American in Paris Reading List Vol. 2: Hemingway’s “A Moveable Feast”

Hemingway’s posthumous publication chronicles his life as a struggling young writer in 1920s Paris, a time when the intellectual American expat community was most prolific. His circle included such notable figures as F. Scott Fitzgerald, Ezra Pound, and James Joyce. Today Hemingway’s legacy leaves no trace of his former starving artist self. Take his eponymous … Continue reading

Bag love: Cabas Ka

Here’s one thing you should know about me: I looove handbags. Contrary to many women, I love them more than shoes. Don’t get me wrong – I looove shoes, too. But I just find handbags irresistible. For any city girl, they’re like a home away from home. A good handbag should be an enabler, a … Continue reading

L’Avant-Comptoir: they’re not tapas, they’re little bites of French love

Credit: Alexander Lobrano It went like this: my friends were running late, and I had a half-hour to kill before dinner in the Odeon neighborhood. So here I was, Les Editeurs right in front of me – a tried and tested cafe where I could order a Perrier while I waited. And right across the … Continue reading

Update: French Open

The last french hopeful, number 8 ranked Jo-Wilfried Tsonga, retired yesterday in his match against the Russian Mikhail Youzhny due to a leg injury. Tsonga is such a strong player when he is fully healthy and recovered, but chronic injuries have plagued his game the last two years. Federer has advanced effortlessly to the quarterfinals. … Continue reading

La Patisserie des Reves: the stuff dreams are made on

My advice here is real simple, so let’s get it out of the way straight off: do not mind the glass jars. I say that as a dessert-lover and consummate sweet tooth. I can easily imagine how cakes under glass domes might come off: cold, disincarnate, pretentious, French (not in a good way). Ever so … Continue reading

American in Paris Reading List Vol. 1: Henry Miller’s Tropic of Cancer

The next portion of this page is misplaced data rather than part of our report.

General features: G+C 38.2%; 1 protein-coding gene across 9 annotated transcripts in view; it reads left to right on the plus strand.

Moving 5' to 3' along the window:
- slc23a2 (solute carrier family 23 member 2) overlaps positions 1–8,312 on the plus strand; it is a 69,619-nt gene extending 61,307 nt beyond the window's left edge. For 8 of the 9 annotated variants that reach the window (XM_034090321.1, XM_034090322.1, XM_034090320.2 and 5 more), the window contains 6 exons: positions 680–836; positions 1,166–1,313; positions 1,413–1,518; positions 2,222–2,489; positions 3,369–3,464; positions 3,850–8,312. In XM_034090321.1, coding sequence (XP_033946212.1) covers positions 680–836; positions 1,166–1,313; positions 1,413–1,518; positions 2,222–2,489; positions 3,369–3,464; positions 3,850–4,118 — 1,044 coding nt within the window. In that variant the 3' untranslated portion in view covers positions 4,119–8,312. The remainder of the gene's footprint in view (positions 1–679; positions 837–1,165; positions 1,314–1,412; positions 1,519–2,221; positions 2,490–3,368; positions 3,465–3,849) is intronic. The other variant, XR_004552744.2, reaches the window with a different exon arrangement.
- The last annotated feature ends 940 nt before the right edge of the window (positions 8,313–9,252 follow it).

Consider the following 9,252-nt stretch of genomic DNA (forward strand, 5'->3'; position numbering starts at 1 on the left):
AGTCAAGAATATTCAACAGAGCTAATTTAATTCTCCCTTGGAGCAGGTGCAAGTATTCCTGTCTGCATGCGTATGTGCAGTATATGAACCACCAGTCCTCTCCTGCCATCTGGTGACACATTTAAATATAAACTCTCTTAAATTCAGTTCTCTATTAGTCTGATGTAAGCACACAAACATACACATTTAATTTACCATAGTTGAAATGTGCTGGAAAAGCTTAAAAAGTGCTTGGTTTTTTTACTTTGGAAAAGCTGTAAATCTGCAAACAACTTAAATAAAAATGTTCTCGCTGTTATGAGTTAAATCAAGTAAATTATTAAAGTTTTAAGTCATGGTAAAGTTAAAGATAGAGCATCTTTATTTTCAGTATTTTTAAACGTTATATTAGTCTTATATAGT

“I have no money, no resources, no hopes. I am the happiest man alive” This bawdy autobiography details Henry’s life as a starving writer in 1930s Paris. Banned as obscene for nearly thirty years in the U.S., Tropic of Cancer has garnered for itself a reputation for being pornographic literature. But Miller’s sense of freedom and … Continue reading

Carette: coffee, macaroons, Americans and old ladies

It’s a standard of the Trocadero area, an old-world tearoom with a reputation for pastries and macaroons. I remember an aunt taking me there for breakfast – toast for her, almond croissant for me – when I was a child. Carette has been there since the 1920s (um, not that I was a child back … Continue reading

Chateaubriand: Affordable Haute Cuisine

When Chateaubriand was nominated the number 11 restaurant in the world by the World’s Best Restaurant Awards 2010, sponsored by San Pellegrino, I was shocked. It was the first restaurant on the list for all of France, let alone Paris. Not even any of Alain Ducasse’s brainchildren could top this small restaurant in the 11th. … Continue reading

Late Night Steak Tartare

If you find yourself famished in the wee hours of the morning after a night out clubbing on the Champs-Elysées, head over to the Maison de l’Aubrac for some French comfort food in the form of steak and frites. The restaurant prides itself on beef in all its glorious forms, but the real showstopper is … Continue reading